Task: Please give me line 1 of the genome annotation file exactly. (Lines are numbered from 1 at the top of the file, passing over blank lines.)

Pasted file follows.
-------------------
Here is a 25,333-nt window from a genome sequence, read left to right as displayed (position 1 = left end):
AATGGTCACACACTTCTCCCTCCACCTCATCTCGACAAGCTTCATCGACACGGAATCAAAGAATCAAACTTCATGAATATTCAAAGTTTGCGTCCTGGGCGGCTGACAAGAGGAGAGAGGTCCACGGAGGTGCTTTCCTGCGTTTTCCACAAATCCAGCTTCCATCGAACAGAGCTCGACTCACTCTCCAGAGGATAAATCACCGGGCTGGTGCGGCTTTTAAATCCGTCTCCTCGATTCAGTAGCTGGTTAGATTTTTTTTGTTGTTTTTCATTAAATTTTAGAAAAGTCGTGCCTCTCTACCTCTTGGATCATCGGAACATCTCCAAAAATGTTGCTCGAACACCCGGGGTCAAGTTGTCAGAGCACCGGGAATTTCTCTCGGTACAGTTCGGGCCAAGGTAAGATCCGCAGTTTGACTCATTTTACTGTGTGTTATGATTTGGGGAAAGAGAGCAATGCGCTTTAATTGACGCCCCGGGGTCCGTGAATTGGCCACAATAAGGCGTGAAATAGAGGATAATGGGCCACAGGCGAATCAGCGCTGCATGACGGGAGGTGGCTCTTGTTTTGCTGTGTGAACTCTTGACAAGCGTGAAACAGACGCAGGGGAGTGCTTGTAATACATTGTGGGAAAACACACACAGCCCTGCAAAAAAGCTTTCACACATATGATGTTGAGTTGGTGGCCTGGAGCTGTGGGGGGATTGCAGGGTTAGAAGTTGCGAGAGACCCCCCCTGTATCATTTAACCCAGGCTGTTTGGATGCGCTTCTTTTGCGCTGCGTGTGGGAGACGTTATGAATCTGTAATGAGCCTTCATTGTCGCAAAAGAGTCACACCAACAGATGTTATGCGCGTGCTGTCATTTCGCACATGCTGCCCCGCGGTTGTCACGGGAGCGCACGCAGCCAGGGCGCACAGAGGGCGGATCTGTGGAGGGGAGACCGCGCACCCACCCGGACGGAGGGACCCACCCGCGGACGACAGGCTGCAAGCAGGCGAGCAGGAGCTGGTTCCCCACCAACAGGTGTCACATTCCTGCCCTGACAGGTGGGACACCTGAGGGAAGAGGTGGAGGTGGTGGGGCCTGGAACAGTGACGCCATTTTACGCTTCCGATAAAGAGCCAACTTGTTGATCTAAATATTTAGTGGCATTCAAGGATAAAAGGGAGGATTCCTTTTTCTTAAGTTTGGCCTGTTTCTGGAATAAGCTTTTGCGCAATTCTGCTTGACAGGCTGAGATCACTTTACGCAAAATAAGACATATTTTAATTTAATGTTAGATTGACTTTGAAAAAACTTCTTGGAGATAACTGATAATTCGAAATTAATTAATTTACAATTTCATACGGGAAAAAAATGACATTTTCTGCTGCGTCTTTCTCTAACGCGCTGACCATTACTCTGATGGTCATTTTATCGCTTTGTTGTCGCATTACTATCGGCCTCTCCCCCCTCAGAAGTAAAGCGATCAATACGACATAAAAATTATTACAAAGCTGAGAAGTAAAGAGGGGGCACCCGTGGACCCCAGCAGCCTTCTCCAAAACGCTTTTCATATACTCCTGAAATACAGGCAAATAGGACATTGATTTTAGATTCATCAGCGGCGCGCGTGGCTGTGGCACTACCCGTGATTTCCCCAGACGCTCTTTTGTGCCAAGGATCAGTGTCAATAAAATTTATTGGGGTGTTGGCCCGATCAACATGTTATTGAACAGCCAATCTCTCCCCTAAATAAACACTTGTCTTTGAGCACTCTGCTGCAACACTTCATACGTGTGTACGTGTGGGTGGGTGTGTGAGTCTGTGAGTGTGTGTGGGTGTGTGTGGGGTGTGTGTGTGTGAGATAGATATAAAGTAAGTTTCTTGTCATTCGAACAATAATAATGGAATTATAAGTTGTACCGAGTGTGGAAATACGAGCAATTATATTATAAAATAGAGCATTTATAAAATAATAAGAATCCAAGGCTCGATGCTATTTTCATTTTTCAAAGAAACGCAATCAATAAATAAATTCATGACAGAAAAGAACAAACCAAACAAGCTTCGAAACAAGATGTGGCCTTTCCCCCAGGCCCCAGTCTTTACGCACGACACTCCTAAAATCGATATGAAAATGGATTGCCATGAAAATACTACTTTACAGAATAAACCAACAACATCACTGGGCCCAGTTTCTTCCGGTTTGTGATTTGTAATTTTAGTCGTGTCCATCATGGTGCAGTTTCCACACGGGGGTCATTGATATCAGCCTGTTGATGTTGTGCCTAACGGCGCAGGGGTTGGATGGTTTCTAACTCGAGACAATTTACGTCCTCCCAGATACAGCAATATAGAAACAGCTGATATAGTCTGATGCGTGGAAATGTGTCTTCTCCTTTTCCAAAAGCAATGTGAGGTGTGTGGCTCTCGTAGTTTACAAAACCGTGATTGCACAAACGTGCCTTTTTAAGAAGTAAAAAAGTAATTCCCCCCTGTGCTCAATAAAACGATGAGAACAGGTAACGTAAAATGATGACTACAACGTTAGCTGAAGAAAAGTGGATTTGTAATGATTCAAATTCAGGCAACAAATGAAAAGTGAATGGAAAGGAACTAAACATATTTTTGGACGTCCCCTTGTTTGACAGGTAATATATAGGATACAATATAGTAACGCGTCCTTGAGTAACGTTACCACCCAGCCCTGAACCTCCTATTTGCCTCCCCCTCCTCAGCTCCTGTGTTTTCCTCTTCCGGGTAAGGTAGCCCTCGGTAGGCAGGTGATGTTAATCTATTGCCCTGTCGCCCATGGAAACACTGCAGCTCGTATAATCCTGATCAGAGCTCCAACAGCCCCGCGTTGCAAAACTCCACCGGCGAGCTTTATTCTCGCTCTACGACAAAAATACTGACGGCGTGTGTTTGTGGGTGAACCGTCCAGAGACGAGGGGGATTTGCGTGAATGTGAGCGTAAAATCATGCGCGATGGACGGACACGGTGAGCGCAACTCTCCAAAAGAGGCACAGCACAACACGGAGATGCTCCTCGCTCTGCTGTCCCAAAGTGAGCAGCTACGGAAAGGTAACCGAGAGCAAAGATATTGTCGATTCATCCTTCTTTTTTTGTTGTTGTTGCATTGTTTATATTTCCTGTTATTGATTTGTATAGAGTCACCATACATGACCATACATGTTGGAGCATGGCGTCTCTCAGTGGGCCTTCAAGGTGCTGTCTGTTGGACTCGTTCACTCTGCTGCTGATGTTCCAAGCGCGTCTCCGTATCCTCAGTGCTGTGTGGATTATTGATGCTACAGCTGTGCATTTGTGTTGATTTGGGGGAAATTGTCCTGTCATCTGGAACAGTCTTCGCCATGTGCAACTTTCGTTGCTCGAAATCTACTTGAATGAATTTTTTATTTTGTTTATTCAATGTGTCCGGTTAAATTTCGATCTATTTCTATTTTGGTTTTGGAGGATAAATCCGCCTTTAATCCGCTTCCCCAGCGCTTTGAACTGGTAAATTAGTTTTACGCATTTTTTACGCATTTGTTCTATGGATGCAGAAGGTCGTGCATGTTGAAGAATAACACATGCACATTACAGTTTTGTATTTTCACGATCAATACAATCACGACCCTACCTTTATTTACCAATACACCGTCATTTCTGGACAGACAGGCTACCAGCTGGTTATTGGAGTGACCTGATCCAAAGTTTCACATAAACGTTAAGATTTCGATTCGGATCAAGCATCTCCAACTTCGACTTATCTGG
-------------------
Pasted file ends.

Here is a 25,333-nt window from a genome sequence, read left to right as displayed (position 1 = left end):